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Imagine the Universe News - 19 April 2004

World's Most Precise Gyroscopes Ready To Test Einstein Theory

20 April 2004

Gravity Probe B
The completed space vehicle during solar array installation.

(Image credit to Russ Underwood, Lockheed Martin Corporation)

Gravity Probe-B, NASA's spacecraft designed to test two important predictions of Albert Einstein's general theory of relativity, was successfully launched from Vandenberg Air Force Base, Calif., at 12:57 p.m. EDT, April 20, 2004.

NASA's Gravity Probe B mission, also known as GP-B, will use four ultra-precise gyroscopes, orbiting the Earth in a unique satellite, to experimentally test two extraordinary predictions of Einstein's 1916 theory that space and time are distorted by the presence of massive objects. The two effects being tested are: The geodetic effect, the amount by which the Earth warps local spacetime in which it resides, and the frame-dragging effect, the amount by which the Earth drags local spacetime around with it as it rotates.

"Gravity Probe-B has the potential to uncover fundamental properties of the invisible universe, a universe which seems very bizarre and alien to our everyday perceptions yet one that Einstein tried to show us almost a century ago," said Dr. Anne Kinney, director of the Astronomy and Physics Division in NASA's Office of Space Science, Washington. "Testing the key aspects of Einstein's theory, such as GP-B will do, will provide crucial information to science just as it has already helped America by pushing technological progress in developing the tools needed for these ultra- precise measurements," she added

Artist's concept of GP-B
Artist concept depicting Gravity Probe B's measurement of the geodetic effect (in the x-z plane) and of the frame dragging effect (in the y-z plane).

(Credit: York University/Dr. Norbert Bartel)

Once placed in its polar orbit of 640 kilometers (400 miles) above Earth, GP-B will circle the globe every 97.5 minutes, crossing over both poles. In-orbit checkout and calibration is scheduled to last 40-60 days, followed by a 13-month science-data acquisition period and a two-month post-science period for calibrations.

To test the general theory of relativity, GP-B will monitor any drift in the gyroscopes' spin axis alignment in relation to its guide star, IM Pegasi (HR 8703). Over the course of a year, the anticipated spin axis drift for the geodetic effect is a angle of 6.6144 arcseconds, and the anticipated spin axis drift for the frame-dragging effect is even smaller, only 40.9 milliarcseconds. To illustrate the size of the angles, if you climbed a slope of 40.9 milliarcseconds for 100 miles, you would rise only one inch in altitude.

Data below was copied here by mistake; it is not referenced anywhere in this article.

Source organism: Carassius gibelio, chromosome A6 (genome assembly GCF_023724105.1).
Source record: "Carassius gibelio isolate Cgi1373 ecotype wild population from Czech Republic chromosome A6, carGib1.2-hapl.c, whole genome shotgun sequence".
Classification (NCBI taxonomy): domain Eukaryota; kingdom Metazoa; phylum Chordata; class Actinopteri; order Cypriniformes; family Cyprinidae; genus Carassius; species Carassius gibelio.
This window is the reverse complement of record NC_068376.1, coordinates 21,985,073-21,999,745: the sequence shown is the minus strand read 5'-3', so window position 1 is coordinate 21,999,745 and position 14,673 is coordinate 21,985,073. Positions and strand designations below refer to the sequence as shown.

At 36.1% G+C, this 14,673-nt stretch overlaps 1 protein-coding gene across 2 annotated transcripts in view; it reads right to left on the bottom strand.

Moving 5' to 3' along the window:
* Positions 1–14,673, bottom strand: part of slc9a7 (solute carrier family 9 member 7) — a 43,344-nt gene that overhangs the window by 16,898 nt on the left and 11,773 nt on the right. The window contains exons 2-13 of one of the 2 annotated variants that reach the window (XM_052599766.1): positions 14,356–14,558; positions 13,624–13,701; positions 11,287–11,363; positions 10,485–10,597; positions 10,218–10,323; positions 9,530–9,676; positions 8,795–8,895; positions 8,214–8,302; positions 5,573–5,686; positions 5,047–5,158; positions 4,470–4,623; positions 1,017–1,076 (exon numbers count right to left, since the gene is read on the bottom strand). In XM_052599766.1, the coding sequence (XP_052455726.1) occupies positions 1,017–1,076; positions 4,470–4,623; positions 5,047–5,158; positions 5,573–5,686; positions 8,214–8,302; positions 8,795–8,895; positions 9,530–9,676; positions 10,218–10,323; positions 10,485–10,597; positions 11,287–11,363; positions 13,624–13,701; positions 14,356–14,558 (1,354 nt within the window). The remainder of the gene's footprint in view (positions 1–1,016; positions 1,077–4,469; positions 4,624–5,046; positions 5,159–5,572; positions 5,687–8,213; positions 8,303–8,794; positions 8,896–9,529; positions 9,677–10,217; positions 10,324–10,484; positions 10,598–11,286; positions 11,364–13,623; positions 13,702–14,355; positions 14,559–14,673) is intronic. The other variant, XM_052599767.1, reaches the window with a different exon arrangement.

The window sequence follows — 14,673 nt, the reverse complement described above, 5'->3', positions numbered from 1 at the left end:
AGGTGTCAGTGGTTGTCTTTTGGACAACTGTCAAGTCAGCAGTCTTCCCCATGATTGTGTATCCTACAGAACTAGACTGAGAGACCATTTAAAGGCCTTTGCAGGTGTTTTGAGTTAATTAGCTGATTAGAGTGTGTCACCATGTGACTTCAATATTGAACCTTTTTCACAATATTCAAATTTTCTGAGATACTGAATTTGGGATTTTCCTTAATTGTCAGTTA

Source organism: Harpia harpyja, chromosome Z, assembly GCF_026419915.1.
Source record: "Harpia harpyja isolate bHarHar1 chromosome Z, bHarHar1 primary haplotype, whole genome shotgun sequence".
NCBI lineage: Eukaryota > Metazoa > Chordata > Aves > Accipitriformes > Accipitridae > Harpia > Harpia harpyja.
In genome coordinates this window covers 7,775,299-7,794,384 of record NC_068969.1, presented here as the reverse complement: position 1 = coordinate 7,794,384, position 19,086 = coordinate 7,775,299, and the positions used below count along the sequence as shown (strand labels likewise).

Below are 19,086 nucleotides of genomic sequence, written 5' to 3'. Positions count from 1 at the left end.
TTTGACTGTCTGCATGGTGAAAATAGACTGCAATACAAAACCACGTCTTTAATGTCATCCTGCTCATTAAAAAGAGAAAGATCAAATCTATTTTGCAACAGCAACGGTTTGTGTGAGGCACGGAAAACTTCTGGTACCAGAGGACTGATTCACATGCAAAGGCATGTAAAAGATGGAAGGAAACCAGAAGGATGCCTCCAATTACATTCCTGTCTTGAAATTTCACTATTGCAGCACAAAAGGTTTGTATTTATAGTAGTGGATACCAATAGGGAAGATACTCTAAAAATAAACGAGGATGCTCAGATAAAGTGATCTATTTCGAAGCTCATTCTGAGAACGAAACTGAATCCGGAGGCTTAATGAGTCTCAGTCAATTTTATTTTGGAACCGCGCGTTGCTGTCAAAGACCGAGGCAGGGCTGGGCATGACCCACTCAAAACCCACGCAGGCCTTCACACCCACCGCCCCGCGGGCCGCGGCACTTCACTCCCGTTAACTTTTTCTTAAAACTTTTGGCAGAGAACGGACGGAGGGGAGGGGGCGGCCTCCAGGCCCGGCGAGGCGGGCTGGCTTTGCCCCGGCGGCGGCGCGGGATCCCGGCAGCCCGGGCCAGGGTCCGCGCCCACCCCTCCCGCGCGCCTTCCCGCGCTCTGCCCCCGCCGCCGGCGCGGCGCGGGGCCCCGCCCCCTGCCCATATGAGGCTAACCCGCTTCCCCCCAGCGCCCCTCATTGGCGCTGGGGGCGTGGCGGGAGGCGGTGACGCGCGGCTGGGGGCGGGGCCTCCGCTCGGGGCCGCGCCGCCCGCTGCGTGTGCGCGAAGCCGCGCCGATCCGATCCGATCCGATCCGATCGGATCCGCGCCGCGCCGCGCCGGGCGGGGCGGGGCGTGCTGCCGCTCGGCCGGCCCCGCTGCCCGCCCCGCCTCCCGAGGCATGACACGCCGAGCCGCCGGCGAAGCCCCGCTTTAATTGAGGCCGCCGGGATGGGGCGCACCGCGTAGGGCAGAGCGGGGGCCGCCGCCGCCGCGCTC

During the mission, data from GP-B will be received a minimum of two times each day. Earth-based ground stations or NASA's data relay satellites can receive the information. Controllers will be able to communicate with GP-B from the Mission Operations Center at Stanford University.

Data will include space vehicle and instrument performance, as well as the very precise measurements of the gyroscopes' spin-axis orientation. By 2005 the GP-B mission will be complete, and a one-year period is planned for scientific analysis of the data.

"Developing GP-B has been a supreme challenge requiring the skillful integration of an extraordinary range of new technologies," said Professor Francis Everitt of Stanford University, and the GP-B principal investigator. "It is hard to see how it could have been done without the kind of unique long-term collaboration that we have had between Stanford, Lockheed Martin, and NASA," he said. In 1962, Dr. Everitt joined the team at Stanford that conceived the idea for GP-B. He has been working on it ever since.


A service of the High Energy Astrophysics Science Archive Research Center (HEASARC), Dr. Alan Smale (Director), within the Astrophysics Science Division (ASD) at NASA/GSFC

NASA Logo, National Aeronautics and Space Administration